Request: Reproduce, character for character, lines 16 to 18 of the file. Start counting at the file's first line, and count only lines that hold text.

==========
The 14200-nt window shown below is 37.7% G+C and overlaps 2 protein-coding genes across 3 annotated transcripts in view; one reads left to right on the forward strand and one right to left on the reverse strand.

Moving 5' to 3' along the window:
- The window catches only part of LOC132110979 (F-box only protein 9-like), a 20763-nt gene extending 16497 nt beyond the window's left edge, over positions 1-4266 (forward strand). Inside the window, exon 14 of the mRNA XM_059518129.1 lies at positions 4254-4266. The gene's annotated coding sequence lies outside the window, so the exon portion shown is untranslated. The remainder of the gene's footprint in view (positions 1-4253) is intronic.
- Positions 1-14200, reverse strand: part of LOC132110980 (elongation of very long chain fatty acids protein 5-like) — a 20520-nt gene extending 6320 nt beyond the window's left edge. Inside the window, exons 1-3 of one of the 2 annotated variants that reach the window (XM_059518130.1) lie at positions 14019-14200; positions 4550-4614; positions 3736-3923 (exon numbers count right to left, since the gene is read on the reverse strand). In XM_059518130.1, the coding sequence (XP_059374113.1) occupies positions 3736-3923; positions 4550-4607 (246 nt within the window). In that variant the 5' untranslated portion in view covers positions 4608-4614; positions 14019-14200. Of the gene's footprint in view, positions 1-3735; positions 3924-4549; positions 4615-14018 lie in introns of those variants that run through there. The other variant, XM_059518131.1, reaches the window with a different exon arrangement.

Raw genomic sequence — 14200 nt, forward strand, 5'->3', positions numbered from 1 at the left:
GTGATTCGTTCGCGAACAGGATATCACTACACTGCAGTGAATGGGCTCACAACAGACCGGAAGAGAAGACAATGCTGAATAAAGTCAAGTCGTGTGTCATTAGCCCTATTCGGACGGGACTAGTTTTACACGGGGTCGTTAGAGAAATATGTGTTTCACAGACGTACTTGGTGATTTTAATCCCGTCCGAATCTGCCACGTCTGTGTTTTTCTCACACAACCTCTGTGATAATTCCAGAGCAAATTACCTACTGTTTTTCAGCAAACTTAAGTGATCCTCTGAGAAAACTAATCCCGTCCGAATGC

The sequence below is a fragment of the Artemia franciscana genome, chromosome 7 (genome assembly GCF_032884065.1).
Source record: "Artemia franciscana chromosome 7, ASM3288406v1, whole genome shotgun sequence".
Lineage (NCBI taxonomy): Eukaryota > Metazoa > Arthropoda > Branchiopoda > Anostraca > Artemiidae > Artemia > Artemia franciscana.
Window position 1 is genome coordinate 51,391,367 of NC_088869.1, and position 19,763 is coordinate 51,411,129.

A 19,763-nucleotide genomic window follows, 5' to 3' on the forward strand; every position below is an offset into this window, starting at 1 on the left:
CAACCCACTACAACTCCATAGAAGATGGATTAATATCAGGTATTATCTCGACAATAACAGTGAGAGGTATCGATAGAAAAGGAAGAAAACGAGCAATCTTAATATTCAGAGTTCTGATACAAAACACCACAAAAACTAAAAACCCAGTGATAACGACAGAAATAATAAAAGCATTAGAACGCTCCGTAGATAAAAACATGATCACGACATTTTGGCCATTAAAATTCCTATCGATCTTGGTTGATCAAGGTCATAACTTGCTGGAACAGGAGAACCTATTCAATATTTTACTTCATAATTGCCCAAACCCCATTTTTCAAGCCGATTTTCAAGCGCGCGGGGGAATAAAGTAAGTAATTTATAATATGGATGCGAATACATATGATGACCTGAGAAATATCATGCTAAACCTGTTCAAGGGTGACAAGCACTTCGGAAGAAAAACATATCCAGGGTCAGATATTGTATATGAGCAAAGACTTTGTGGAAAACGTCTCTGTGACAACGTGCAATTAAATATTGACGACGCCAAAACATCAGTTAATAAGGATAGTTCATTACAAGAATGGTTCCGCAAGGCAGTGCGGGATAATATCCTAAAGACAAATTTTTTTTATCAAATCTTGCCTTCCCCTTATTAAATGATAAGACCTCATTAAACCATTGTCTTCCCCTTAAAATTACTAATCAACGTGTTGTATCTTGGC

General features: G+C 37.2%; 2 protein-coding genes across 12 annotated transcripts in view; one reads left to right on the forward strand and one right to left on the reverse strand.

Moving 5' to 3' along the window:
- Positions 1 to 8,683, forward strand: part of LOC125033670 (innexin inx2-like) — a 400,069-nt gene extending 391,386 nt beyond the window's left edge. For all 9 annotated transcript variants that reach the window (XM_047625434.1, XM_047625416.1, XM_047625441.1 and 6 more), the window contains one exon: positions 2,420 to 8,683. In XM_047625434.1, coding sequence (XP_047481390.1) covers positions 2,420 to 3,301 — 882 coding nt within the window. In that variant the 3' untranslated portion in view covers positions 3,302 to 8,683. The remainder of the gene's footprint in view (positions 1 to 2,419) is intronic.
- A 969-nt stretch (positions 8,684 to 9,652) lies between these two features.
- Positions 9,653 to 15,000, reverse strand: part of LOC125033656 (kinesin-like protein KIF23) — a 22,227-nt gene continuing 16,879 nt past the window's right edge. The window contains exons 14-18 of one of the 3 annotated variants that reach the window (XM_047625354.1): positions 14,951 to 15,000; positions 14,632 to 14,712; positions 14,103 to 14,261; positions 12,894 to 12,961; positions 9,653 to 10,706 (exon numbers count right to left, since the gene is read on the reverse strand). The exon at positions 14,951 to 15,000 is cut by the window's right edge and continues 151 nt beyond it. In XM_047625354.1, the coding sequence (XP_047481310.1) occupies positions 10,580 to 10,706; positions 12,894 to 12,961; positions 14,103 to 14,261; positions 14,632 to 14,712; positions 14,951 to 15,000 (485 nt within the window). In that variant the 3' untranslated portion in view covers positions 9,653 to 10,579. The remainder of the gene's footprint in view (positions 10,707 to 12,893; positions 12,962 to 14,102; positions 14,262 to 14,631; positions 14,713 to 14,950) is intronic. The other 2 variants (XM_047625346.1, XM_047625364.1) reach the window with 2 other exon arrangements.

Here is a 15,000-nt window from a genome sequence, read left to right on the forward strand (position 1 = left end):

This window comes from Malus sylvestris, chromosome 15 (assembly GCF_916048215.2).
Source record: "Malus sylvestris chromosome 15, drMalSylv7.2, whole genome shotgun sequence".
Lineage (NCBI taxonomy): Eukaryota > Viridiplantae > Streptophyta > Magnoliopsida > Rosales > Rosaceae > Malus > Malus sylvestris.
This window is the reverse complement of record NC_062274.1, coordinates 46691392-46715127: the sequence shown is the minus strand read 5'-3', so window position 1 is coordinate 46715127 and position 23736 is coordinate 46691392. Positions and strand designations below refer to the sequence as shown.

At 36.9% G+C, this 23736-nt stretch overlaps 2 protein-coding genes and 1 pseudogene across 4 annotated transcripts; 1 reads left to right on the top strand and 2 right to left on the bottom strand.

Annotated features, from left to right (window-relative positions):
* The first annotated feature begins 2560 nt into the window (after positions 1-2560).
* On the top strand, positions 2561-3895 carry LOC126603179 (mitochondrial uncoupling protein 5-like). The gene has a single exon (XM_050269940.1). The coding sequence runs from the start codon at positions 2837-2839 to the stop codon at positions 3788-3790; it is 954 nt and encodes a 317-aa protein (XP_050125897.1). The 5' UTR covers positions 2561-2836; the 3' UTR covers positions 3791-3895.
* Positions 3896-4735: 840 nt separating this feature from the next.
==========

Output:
- A 969-nt stretch (positions 8,684 to 9,652) lies between these two features.
- Positions 9,653 to 15,000, reverse strand: part of LOC125033656 (kinesin-like protein KIF23) — a 22,227-nt gene continuing 16,879 nt past the window's right edge. The window contains exons 14-18 of one of the 3 annotated variants that reach the window (XM_047625354.1): positions 14,951 to 15,000; positions 14,632 to 14,712; positions 14,103 to 14,261; positions 12,894 to 12,961; positions 9,653 to 10,706 (exon numbers count right to left, since the gene is read on the reverse strand). The exon at positions 14,951 to 15,000 is cut by the window's right edge and continues 151 nt beyond it. In XM_047625354.1, the coding sequence (XP_047481310.1) occupies positions 10,580 to 10,706; positions 12,894 to 12,961; positions 14,103 to 14,261; positions 14,632 to 14,712; positions 14,951 to 15,000 (485 nt within the window). In that variant the 3' untranslated portion in view covers positions 9,653 to 10,579. The remainder of the gene's footprint in view (positions 10,707 to 12,893; positions 12,962 to 14,102; positions 14,262 to 14,631; positions 14,713 to 14,950) is intronic. The other 2 variants (XM_047625346.1, XM_047625364.1) reach the window with 2 other exon arrangements.

Here is a 15,000-nt window from a genome sequence, read left to right on the forward strand (position 1 = left end):